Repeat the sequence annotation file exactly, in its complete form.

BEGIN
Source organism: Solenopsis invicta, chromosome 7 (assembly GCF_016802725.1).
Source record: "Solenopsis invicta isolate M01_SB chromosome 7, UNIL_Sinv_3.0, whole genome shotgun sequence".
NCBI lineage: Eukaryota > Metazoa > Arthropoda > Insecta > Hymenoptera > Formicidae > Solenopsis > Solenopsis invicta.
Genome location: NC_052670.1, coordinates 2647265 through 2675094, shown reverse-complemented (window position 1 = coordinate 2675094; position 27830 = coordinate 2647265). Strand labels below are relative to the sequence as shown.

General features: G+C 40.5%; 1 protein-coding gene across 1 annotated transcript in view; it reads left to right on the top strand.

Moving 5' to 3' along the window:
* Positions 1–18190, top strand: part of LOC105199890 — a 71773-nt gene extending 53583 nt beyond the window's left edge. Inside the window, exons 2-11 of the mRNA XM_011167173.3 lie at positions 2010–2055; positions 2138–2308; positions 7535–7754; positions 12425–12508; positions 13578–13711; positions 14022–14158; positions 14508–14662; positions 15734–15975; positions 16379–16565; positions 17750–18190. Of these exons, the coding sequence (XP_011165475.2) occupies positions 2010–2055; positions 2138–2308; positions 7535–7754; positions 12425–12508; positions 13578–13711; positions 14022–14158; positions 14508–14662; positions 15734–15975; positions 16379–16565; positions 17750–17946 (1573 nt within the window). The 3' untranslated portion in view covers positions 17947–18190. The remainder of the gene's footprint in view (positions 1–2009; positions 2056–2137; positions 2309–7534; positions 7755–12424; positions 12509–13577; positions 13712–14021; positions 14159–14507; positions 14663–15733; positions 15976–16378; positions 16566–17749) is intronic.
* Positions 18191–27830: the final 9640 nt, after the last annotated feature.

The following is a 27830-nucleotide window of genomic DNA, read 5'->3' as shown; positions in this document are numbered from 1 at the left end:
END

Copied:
Source organism: Solenopsis invicta, chromosome 7 (assembly GCF_016802725.1).
Source record: "Solenopsis invicta isolate M01_SB chromosome 7, UNIL_Sinv_3.0, whole genome shotgun sequence".
NCBI lineage: Eukaryota > Metazoa > Arthropoda > Insecta > Hymenoptera > Formicidae > Solenopsis > Solenopsis invicta.
Genome location: NC_052670.1, coordinates 2647265 through 2675094, shown reverse-complemented (window position 1 = coordinate 2675094; position 27830 = coordinate 2647265). Strand labels below are relative to the sequence as shown.

General features: G+C 40.5%; 1 protein-coding gene across 1 annotated transcript in view; it reads left to right on the top strand.

Moving 5' to 3' along the window:
* Positions 1–18190, top strand: part of LOC105199890 — a 71773-nt gene extending 53583 nt beyond the window's left edge. Inside the window, exons 2-11 of the mRNA XM_011167173.3 lie at positions 2010–2055; positions 2138–2308; positions 7535–7754; positions 12425–12508; positions 13578–13711; positions 14022–14158; positions 14508–14662; positions 15734–15975; positions 16379–16565; positions 17750–18190. Of these exons, the coding sequence (XP_011165475.2) occupies positions 2010–2055; positions 2138–2308; positions 7535–7754; positions 12425–12508; positions 13578–13711; positions 14022–14158; positions 14508–14662; positions 15734–15975; positions 16379–16565; positions 17750–17946 (1573 nt within the window). The 3' untranslated portion in view covers positions 17947–18190. The remainder of the gene's footprint in view (positions 1–2009; positions 2056–2137; positions 2309–7534; positions 7755–12424; positions 12509–13577; positions 13712–14021; positions 14159–14507; positions 14663–15733; positions 15976–16378; positions 16566–17749) is intronic.
* Positions 18191–27830: the final 9640 nt, after the last annotated feature.

The following is a 27830-nucleotide window of genomic DNA, read 5'->3' as shown; positions in this document are numbered from 1 at the left end: